The Caribbean Sea was calm as our boatload of snorkelers headed out from Isla Mujeres off the coast of the Yucatan Peninsula on a hot summer day. The bright turquoise water near the island turned dark as we made our way to the Gulf of Mexico. Our only view on the horizon was Isla Contoy, a bird sanctuary.
After about an hour, a small city seemed to appear on the horizon. As we approached, the mirage morphed into a group of boats in a seemingly random spot. Once we got close, we saw the large dorsal fins that attract thousands of people to jump into these cool waters.
Our boat stopped on the edge of a swirling mass of giant sharks. My wife and daughter pulled on their snorkels as I readied the camera. As they slipped into the water, an enormous creature slid by the boat. One thought ran through my head: Am I crazy to bring my family to swim with the world’s largest shark?
I already knew whale sharks were huge. I’ve seen photos, read stories and heard first-hand accounts of their gigantism. But none of that prepared me for the first sight of a whale shark. From the comfort of the boat, their length is astonishing. But once you are in the water, you realize that the overhead view is the proverbial tip of the iceberg.
Our day started with a talk by our guide, Logan, who has lived most of her life on Isla Mujeres. Whale sharks are the lead attraction, and local operators make sure that every tourist that arrives knows about the unique opportunity to see them. As Logan made clear, these toothless sharks are not aggressive and don’t pose a threat to humans.
Shock, Wonder and a Little Bit of Fear
Their popularity brings issues, however, and Logan made it very clear that touching these animals is strictly prohibited. The most entertaining part of her monologue was a pantomime of the normal first reaction of people seeing the sharks for the first time – a combination of shock, wonder and a little bit of fear.
Logan’s prediction of that initial shock was dead on. After donning my own snorkeling gear and getting my first underwater view, I quickly lifted my head, needing a second to comprehend what my eyes had just seen. The whale sharks’ fluid gracefulness belies the fact that these animals can measure 40 feet long and weigh 20 tons.
To maintain their size, they spend most of their time feeding, skimming the surface with their gaping mouths to collect plankton and fish eggs. The sea near Isla Mujeres is one of a few places where whale sharks gather in large groups. Our group of 10 people rotated in and out of the boat with our two guides every few minutes, giving everyone several chances to see the sharks from the water.
For all their size, whale sharks are not immune to threats. The IUCN considers them “vulnerable” to boat strikes (primarily from larger vessels than the boat we were on), which can hurt or kill these amazing animals. For years, they were caught in fisheries in Asia, and they can still be found in fish markets.
Whale Sharks and Tourism
As swimming with whale sharks increases in popularity, new threats are popping up. In the Philippines, some operators are feeding whale sharks to attract them, running the risk of altering migration routes. At Isla Mujeres, self-imposed rules go out the window to ensure tourists get to see these animals up close. Mexican scientists are working to determine a maximum tourism capacity which would be a major step forward if enforced.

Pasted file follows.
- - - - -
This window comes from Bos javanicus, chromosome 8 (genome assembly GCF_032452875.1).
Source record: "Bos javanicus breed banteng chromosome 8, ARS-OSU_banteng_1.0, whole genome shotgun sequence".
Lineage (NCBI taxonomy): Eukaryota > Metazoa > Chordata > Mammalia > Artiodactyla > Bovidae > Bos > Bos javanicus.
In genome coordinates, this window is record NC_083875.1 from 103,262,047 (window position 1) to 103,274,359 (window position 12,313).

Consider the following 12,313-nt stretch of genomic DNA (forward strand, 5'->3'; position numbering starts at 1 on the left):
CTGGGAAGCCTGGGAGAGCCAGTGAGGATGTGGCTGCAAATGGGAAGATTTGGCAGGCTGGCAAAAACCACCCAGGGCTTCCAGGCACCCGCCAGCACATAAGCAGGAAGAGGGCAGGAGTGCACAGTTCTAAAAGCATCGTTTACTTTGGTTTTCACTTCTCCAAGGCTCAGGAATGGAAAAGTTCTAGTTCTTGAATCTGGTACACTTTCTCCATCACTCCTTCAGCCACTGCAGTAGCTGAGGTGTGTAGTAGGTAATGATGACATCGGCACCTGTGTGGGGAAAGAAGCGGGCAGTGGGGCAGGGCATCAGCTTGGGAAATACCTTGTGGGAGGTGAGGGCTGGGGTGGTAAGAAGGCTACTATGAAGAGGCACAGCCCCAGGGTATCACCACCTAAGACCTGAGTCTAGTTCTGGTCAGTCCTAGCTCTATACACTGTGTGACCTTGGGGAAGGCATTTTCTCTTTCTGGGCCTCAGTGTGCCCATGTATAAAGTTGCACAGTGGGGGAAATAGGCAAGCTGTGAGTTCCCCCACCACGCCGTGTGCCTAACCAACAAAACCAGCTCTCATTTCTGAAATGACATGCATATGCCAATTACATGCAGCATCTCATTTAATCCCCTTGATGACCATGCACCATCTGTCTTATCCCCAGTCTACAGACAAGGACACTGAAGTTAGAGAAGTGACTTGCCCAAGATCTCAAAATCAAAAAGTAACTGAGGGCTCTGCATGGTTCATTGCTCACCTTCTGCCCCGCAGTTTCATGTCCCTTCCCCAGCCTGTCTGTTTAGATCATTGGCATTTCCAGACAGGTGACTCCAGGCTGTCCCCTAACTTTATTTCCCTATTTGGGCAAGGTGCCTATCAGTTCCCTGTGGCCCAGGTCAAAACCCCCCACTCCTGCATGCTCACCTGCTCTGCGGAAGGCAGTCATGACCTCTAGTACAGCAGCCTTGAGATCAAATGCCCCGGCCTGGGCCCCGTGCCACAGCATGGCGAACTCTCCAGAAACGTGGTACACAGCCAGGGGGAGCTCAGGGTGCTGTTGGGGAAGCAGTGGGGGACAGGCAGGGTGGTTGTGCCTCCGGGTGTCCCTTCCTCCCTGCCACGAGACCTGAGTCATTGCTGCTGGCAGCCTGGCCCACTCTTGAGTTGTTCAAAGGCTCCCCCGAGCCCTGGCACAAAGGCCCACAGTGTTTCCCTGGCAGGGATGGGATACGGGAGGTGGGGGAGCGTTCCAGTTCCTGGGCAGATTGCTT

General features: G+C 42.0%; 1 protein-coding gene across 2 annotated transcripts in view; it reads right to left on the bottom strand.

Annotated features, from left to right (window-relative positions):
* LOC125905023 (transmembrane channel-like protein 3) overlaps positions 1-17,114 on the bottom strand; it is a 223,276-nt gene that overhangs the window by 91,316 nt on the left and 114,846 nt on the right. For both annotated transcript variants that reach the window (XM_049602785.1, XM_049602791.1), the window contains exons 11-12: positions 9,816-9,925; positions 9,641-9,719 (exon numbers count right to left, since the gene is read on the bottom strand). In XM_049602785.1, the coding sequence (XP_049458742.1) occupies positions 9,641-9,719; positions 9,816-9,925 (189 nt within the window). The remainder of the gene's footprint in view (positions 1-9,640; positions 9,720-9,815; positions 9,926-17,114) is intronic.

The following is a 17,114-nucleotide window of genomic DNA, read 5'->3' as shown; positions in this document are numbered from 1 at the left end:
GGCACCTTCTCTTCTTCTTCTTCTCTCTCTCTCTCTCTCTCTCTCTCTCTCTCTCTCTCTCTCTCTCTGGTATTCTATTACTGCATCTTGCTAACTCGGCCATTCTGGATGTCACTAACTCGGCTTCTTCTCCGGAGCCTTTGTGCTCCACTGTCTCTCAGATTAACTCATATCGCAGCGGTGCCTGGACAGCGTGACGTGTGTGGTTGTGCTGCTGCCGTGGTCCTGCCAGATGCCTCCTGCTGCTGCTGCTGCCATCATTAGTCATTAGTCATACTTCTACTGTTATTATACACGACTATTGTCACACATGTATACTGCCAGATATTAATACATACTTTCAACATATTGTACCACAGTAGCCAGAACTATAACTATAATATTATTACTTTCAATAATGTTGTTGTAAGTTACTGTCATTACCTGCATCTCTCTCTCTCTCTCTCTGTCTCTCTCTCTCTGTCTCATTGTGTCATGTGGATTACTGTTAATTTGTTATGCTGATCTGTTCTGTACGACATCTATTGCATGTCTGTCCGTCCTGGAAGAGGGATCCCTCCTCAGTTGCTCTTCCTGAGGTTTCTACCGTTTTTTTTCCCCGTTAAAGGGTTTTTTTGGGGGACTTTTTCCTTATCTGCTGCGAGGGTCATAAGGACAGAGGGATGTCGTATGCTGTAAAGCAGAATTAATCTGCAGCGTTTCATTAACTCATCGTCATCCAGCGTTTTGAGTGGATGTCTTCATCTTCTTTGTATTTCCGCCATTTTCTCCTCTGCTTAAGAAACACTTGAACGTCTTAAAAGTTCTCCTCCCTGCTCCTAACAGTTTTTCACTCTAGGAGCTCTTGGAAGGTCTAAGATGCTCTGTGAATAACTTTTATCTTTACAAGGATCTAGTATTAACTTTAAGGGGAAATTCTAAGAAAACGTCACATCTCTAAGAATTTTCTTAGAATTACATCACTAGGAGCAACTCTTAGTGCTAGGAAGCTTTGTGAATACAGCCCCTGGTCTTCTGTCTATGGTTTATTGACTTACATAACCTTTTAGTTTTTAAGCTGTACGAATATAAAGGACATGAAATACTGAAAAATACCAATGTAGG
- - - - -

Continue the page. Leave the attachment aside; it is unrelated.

Whale sharks are found in tropical waters including Honduras, Taiwan and the Seychelles, but Isla Mujeres has become one of the most popular spots. Whale shark tourism here has grown dramatically over the past few years. Their feeding aggregations can draw thousands of people yearly. There were approximately 30 boats on the morning we went out, and twice that by the time we left. If each boat had just 10 snorkelers, that would mean 300 – 600 people there at one time. There are reportedly more than 200 boats with permits, and quite a few more that participate illegally.
Leading up to this trip, one of my biggest concerns was whether this crush of people would take away from the experience. Those fears were allayed once I was in the water. When there is a large aggregation, the water doesn’t feel crowded with people. Most of the boats enforce a rule that only allows two people per guide, so the majority of people are in the boats at any given time. The large group was spread out enough that we did not see another group of people nearby during the couple of hours we spent there.
Whale shark tourism, when done right, can be a huge benefit to the sharks and other animals as well as local communities. Their monetary value creates an incentive to stop catching them for meat, and our trip designates five percent of the trip’s cost towards the conservation efforts of Ecocean, an organization that helps to research these little-known fish. With our partner Reefs to Rockies, we have donated more than $1,000 towards whale shark research to date. Snorkelers can also contribute to a database by uploading images to the whale shark library, which helps researchers learn about population dynamics.
At the end of our visit, I recorded a video of two slow-moving sharks swimming to my left. Even with about 10 feet between us, my camera could only capture part of the sharks. As they slid by, I yelled with surprise into my snorkel as my view was suddenly impaired by a large spotted animal at a very close distance. It was another whale shark, swimming in the opposite direction, that came between me and the other sharks. Nearby, my wife and daughter laughed as I quickly backed out the way of the large caudal (rear) fin as it passed by.
Maybe my choice of summer family entertainment really was a little bit crazy, but we wouldn’t trade the memories of this experience for any amusement park or camping trip.
Photo Credit: Thinkstock